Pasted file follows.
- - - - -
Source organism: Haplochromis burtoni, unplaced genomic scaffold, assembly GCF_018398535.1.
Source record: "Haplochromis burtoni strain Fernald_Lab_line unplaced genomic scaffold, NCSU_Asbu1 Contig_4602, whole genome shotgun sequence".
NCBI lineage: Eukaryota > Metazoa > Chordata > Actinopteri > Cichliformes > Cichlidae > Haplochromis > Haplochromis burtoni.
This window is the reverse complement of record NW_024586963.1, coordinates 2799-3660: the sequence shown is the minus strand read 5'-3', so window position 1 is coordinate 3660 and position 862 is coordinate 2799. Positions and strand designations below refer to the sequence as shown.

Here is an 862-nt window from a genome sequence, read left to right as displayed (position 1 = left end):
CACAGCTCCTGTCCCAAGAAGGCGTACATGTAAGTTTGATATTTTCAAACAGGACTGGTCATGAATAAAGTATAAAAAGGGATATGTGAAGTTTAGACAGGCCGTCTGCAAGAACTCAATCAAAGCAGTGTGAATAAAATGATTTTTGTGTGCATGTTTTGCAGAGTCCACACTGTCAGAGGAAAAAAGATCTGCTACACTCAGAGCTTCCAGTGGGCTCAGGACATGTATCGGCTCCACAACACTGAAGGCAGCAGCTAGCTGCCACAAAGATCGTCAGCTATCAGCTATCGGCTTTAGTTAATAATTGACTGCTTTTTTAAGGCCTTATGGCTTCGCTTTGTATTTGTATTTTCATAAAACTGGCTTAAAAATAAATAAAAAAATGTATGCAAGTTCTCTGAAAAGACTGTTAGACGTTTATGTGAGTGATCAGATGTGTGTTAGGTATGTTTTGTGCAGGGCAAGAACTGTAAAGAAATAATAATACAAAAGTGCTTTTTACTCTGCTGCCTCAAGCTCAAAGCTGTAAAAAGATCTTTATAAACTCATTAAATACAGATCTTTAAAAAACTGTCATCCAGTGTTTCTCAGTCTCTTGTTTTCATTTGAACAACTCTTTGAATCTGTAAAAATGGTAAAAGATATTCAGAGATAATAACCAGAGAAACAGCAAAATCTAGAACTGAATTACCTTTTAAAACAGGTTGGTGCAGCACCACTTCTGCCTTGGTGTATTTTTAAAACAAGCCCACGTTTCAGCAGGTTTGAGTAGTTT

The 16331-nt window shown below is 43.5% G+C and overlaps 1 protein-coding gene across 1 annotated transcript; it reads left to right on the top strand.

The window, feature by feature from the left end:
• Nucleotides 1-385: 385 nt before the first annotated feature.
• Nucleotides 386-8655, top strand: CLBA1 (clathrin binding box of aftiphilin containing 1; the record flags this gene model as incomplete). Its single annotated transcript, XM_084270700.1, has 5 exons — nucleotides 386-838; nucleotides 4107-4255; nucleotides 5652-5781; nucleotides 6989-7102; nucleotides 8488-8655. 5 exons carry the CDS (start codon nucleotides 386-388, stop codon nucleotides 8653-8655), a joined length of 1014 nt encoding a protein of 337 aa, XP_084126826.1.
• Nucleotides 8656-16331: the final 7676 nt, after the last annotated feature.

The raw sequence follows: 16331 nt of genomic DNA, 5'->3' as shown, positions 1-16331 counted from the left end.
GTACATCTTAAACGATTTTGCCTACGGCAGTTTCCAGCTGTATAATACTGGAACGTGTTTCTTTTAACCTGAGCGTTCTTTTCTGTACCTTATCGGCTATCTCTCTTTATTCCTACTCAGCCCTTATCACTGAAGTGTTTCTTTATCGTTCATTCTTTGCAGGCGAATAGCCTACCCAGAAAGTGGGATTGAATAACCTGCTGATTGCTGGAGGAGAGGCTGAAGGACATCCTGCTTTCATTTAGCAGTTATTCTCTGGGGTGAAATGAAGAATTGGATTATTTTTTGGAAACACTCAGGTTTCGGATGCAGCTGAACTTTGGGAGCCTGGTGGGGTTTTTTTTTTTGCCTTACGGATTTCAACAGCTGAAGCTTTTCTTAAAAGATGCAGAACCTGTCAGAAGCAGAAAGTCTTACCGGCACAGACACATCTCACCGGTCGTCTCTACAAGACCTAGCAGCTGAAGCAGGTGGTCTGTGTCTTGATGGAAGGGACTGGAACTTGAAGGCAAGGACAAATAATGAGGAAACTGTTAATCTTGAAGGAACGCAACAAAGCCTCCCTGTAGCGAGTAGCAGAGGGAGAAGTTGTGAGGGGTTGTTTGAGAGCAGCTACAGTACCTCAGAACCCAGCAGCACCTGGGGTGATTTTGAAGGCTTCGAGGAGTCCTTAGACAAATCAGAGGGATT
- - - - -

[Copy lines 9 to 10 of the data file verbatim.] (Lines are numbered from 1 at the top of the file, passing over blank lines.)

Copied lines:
• Nucleotides 1-385: 385 nt before the first annotated feature.
• Nucleotides 386-8655, top strand: CLBA1 (clathrin binding box of aftiphilin containing 1; the record flags this gene model as incomplete). Its single annotated transcript, XM_084270700.1, has 5 exons — nucleotides 386-838; nucleotides 4107-4255; nucleotides 5652-5781; nucleotides 6989-7102; nucleotides 8488-8655. 5 exons carry the CDS (start codon nucleotides 386-388, stop codon nucleotides 8653-8655), a joined length of 1014 nt encoding a protein of 337 aa, XP_084126826.1.